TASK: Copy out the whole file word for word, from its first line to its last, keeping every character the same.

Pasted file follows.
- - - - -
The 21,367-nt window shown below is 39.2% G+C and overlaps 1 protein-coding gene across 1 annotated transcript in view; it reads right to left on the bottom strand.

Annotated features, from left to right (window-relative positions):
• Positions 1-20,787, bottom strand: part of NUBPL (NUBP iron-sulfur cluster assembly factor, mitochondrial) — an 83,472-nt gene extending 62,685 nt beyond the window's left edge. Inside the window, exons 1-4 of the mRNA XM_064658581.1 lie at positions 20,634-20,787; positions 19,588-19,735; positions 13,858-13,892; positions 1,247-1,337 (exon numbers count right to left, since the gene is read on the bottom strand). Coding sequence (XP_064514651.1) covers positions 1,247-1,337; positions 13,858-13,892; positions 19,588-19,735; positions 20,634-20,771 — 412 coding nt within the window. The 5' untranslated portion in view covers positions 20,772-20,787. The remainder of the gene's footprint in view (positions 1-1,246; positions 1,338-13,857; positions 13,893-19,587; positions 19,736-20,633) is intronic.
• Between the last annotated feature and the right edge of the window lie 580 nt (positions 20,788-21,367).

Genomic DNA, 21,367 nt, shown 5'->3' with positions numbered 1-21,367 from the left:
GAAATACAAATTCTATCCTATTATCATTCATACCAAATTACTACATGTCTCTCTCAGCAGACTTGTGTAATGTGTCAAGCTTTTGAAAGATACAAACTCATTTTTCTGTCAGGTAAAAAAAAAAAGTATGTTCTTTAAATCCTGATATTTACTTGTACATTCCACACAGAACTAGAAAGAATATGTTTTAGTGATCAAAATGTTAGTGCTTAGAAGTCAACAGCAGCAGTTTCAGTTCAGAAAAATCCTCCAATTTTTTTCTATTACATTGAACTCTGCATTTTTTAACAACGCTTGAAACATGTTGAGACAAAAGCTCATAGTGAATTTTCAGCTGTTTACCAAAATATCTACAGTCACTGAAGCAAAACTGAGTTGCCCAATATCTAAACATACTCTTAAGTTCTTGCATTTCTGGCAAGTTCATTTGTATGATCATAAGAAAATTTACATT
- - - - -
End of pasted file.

The 21,367-nt window shown below is 39.2% G+C and overlaps 1 protein-coding gene across 1 annotated transcript in view; it reads right to left on the bottom strand.

Annotated features, from left to right (window-relative positions):
• Positions 1-20,787, bottom strand: part of NUBPL (NUBP iron-sulfur cluster assembly factor, mitochondrial) — an 83,472-nt gene extending 62,685 nt beyond the window's left edge. Inside the window, exons 1-4 of the mRNA XM_064658581.1 lie at positions 20,634-20,787; positions 19,588-19,735; positions 13,858-13,892; positions 1,247-1,337 (exon numbers count right to left, since the gene is read on the bottom strand). Coding sequence (XP_064514651.1) covers positions 1,247-1,337; positions 13,858-13,892; positions 19,588-19,735; positions 20,634-20,771 — 412 coding nt within the window. The 5' untranslated portion in view covers positions 20,772-20,787. The remainder of the gene's footprint in view (positions 1-1,246; positions 1,338-13,857; positions 13,893-19,587; positions 19,736-20,633) is intronic.
• Between the last annotated feature and the right edge of the window lie 580 nt (positions 20,788-21,367).

Genomic DNA, 21,367 nt, shown 5'->3' with positions numbered 1-21,367 from the left:
GAAATACAAATTCTATCCTATTATCATTCATACCAAATTACTACATGTCTCTCTCAGCAGACTTGTGTAATGTGTCAAGCTTTTGAAAGATACAAACTCATTTTTCTGTCAGGTAAAAAAAAAAAGTATGTTCTTTAAATCCTGATATTTACTTGTACATTCCACACAGAACTAGAAAGAATATGTTTTAGTGATCAAAATGTTAGTGCTTAGAAGTCAACAGCAGCAGTTTCAGTTCAGAAAAATCCTCCAATTTTTTTCTATTACATTGAACTCTGCATTTTTTAACAACGCTTGAAACATGTTGAGACAAAAGCTCATAGTGAATTTTCAGCTGTTTACCAAAATATCTACAGTCACTGAAGCAAAACTGAGTTGCCCAATATCTAAACATACTCTTAAGTTCTTGCATTTCTGGCAAGTTCATTTGTATGATCATAAGAAAATTTACATT